Economic data shows Ohio lagging behind the national economy in employment.; the state's 5.9 percent unemployment rate is a half-point higher than the national rate. Since 1994, only Oregon's unemployment rate has risen faster. Ohio lost 52,000 jobs in 2004, and many workers are unsure of their future.
Columbus hasn't fared as poorly as those cities that rely heavily on manufacturing. However, the city's employers weren't exactly filling up the Help Wanted pages last year. Only 100 new jobs were added to a local economy with more than 880,000 workers.
The lagging economy means that it is no longer enough to have the right degree or work experience to land a great job or earn a promotion. A new study by the University of Phoenix reveals that employees who want to advance in their careers also must be team players with excellent communication and problem-solving skills.
The university recently polled 330 employers in health care, education, technology and other high-growth sectors identified by the U.S. Department of Labor around the Midwest and across the nation. In their responses, executives stated the most important skills to succeed in today's workplace are communication (96 percent), followed by learning aptitude/desire to grow (95 percent), collaboration and teamwork (93 percent) and creative problem-solving (92 percent).
The data show there is a real concern among employers about finding qualified employees. Seventy-four percent of employees surveyed expect continued growth for jobs in their respective industries, but 65 percent also cited a shortage of skilled candidates to fill these anticipated positions.
In a highly skilled economy such as the one in Columbus, education is heavily valued by employers. And, earning a degree can be the one factor that positions you above the rest of the candidates for a particular job or promotion. In fact, more than half of employers surveyed say they favor continuous improvement and updating of skills through education and training.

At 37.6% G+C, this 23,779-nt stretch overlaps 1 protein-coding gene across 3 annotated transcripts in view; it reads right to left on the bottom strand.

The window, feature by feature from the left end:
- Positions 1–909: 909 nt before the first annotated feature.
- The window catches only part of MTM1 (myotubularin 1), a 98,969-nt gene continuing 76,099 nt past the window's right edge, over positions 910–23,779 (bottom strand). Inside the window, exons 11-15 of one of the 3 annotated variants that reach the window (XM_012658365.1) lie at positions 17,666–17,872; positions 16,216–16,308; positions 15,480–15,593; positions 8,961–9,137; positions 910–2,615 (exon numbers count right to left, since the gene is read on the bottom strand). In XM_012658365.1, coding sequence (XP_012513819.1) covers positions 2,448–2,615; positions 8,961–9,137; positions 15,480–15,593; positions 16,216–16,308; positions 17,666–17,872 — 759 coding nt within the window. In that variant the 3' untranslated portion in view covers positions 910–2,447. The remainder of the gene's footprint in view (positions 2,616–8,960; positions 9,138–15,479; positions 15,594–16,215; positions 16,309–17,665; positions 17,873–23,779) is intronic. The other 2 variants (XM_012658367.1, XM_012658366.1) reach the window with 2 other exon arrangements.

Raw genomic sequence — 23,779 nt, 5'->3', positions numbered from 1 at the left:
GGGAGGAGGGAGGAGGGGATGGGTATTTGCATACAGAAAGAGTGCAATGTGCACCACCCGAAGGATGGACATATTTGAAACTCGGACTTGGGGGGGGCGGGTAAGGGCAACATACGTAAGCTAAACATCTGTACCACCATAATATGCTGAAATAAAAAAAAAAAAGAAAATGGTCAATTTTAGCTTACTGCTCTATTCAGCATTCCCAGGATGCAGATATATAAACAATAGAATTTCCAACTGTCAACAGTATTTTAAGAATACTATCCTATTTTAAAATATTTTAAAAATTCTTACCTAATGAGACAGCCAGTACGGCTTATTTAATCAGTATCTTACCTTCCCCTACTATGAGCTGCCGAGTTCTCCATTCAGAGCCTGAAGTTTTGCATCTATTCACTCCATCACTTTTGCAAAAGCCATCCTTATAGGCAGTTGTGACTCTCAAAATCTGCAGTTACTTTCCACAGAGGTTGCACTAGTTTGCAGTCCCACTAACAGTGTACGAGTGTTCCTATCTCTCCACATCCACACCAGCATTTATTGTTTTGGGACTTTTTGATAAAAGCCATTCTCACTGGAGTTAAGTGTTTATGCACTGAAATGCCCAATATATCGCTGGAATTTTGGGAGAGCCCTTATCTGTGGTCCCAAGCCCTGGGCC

If you're an employee who has been thinking about returning to school, make sure that the curriculum is current and the style of learning is relevant. Look for universities where classes are taught by instructors who are all experts currently working in their fields of expertise. That allows them to illustrate how theory is applied outside of the classroom -- a valuable asset for any student.
If you're an employer, consider the benefits of ongoing education for your current and prospective employees. Increasingly, employers are realizing those benefits.
According to the survey, nearly 57 percent of the respondents offer tuition reimbursement to employees seeking to enhance their skills. It's also an effective way to retain quality employees, another major concern among employers in the study.
With colleges and universities focusing more on practical application of theory, education can improve everyone's communication and teamwork skills. In Columbus, those skills are no longer a luxury, but a necessity.
Eric Ziehlke is campus director for University of Phoenix-Columbus Campus. The University of Phoenix is the nation's largest private university, with over 230,000 students at more than 150 campuses in the United States, Canada, Puerto Rico and Mexico. Reach him at (614) 433-0095 or Eric.Ziehlke@phoenix.edu.